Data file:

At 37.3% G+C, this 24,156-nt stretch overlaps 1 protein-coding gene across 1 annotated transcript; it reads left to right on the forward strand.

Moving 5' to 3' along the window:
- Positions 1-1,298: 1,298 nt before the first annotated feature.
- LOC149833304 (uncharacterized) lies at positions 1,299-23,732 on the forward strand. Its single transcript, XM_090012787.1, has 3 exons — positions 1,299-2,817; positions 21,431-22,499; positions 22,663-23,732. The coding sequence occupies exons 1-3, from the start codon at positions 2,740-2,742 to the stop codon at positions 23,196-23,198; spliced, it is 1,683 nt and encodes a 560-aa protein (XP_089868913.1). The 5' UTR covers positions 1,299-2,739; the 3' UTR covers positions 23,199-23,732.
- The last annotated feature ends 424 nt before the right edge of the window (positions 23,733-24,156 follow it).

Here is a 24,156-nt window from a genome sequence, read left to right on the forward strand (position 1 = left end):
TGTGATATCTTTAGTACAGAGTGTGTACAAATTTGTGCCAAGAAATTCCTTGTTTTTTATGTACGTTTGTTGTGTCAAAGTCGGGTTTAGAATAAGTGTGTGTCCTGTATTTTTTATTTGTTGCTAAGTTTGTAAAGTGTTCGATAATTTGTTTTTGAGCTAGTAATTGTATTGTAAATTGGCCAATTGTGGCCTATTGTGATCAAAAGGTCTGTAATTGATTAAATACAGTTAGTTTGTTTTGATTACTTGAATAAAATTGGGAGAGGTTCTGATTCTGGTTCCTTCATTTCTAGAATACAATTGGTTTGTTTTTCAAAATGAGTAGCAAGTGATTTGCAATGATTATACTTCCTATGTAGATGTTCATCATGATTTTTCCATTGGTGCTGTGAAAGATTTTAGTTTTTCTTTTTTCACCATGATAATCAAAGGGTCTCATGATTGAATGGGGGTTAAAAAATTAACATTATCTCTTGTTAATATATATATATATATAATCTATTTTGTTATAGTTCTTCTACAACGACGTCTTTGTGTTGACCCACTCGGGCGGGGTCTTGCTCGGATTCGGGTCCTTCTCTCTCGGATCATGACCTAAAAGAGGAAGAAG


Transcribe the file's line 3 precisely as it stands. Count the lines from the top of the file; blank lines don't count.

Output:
- Positions 1-1,298: 1,298 nt before the first annotated feature.